The aging of our region: A seismic demographic shift that will affect everything.
By Dawn Simonson, Metropolitan Area Agency on Aging
I recently co-convened a group of advisors to select information on aging to be included on Compass. In the development of any new endeavor that uses scarce resources, we have an obligation to ask the hard questions. Why is this important? What will change? Whose lives will improve? Basically – so what? As they release measures and other data related to the growing population of older adults on Compass, Wilder Research asked for my thoughts on these questions.
I found the task surprisingly difficult. What could I offer that hasn't already been said? We all know the basics: People are living longer, as life expectancy has doubled over the last 100 years, due to medical and technological advances, labor policy, public health interventions, and social welfare programs. Between 2010 and 2030, the number of adults in the region ages 65 and older is expected to double, while the number of younger residents will increase only modestly. And the folks doing the doubling are the baby boomers – those born between 1946 and 1964 – one of the largest generations in history.
On a macro level, the answers about importance are obvious. This monumental demographic shift will impact the very fabric of society across economic, social, civic, and physical infrastructures. Such a major shift in the age of our society has never happened before, and it presents many opportunities as well as challenges. The age wave will impact deeply health care, transportation, recreation, public safety, housing, employment, volunteerism, and education. Tangibly stated – more patients with chronic diseases, fewer drivers, more park benches, more calls to 911, more older workers, more volunteers, fewer K-12 students. I am not sure what to say about housing. I just know that the mix of options will have to change.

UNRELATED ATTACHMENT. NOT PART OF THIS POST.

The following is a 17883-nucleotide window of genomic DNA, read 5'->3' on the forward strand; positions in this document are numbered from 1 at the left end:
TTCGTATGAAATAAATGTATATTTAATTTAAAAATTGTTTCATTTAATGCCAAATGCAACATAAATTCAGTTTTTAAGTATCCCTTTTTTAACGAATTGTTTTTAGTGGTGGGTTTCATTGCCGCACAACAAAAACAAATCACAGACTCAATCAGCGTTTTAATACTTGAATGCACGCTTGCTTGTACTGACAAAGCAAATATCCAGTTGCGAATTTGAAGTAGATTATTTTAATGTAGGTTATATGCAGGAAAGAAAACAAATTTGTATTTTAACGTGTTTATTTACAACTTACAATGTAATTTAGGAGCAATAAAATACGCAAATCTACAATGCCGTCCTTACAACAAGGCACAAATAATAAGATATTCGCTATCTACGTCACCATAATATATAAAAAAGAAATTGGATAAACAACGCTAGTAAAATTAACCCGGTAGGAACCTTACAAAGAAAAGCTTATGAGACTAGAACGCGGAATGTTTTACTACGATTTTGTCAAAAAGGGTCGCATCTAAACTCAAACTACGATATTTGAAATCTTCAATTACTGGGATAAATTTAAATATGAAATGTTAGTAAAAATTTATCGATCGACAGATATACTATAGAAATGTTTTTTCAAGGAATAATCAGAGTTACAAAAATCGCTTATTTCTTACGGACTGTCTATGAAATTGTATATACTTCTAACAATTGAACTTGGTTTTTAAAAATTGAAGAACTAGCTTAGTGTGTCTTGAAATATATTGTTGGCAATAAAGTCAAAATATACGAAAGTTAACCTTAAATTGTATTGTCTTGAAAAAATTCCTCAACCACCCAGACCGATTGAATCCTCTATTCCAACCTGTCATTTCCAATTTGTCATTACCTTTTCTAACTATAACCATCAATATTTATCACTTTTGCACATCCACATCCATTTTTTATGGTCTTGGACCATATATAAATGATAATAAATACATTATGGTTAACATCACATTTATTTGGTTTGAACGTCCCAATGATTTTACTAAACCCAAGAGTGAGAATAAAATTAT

At a more meaningful and practical level, a one-stop-data-shop about the status of older people, including their age, income, disability levels and volunteerism will be powerful. Simply having access to a credible, accurate source of aging-related data and other information all in one place will provide engaged citizens, community organizations, policy-makers, and the business community with a tremendous resource.
As I think about what will change and whose lives will improve, I offer one scenario and trust that there are many, many others. Organizations such as the Metropolitan Area Agency on Aging and other funders will use aging-related data and other information on Compass to help make informed decisions. This will improve our ability to be good stewards of resources. I believe too that nonprofits will look to the data and measures on Compass to assist in their development and design of programs, to better serve their clients and constituents. All organizations, regardless of size or budget, will have access to key data, information about promising practices, and ideas for action at their fingertips. Older people, their families, and our communities will all benefit in the long run.